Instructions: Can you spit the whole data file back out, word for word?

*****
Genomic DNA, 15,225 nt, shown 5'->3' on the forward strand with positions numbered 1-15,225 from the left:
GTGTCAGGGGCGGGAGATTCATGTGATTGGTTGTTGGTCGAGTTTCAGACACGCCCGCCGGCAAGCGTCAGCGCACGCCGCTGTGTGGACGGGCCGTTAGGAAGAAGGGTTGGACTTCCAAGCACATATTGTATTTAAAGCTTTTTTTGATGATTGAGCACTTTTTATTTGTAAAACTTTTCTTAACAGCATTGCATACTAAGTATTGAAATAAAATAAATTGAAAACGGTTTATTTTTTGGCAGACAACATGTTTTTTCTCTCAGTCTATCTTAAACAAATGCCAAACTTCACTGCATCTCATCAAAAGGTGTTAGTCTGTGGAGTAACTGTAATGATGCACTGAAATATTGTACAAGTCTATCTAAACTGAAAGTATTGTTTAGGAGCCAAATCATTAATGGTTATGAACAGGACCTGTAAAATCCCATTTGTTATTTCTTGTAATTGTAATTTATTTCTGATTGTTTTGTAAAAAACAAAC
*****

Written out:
Genomic DNA, 15,225 nt, shown 5'->3' on the forward strand with positions numbered 1-15,225 from the left:
GTGTCAGGGGCGGGAGATTCATGTGATTGGTTGTTGGTCGAGTTTCAGACACGCCCGCCGGCAAGCGTCAGCGCACGCCGCTGTGTGGACGGGCCGTTAGGAAGAAGGGTTGGACTTCCAAGCACATATTGTATTTAAAGCTTTTTTTGATGATTGAGCACTTTTTATTTGTAAAACTTTTCTTAACAGCATTGCATACTAAGTATTGAAATAAAATAAATTGAAAACGGTTTATTTTTTGGCAGACAACATGTTTTTTCTCTCAGTCTATCTTAAACAAATGCCAAACTTCACTGCATCTCATCAAAAGGTGTTAGTCTGTGGAGTAACTGTAATGATGCACTGAAATATTGTACAAGTCTATCTAAACTGAAAGTATTGTTTAGGAGCCAAATCATTAATGGTTATGAACAGGACCTGTAAAATCCCATTTGTTATTTCTTGTAATTGTAATTTATTTCTGATTGTTTTGTAAAAAACAAAC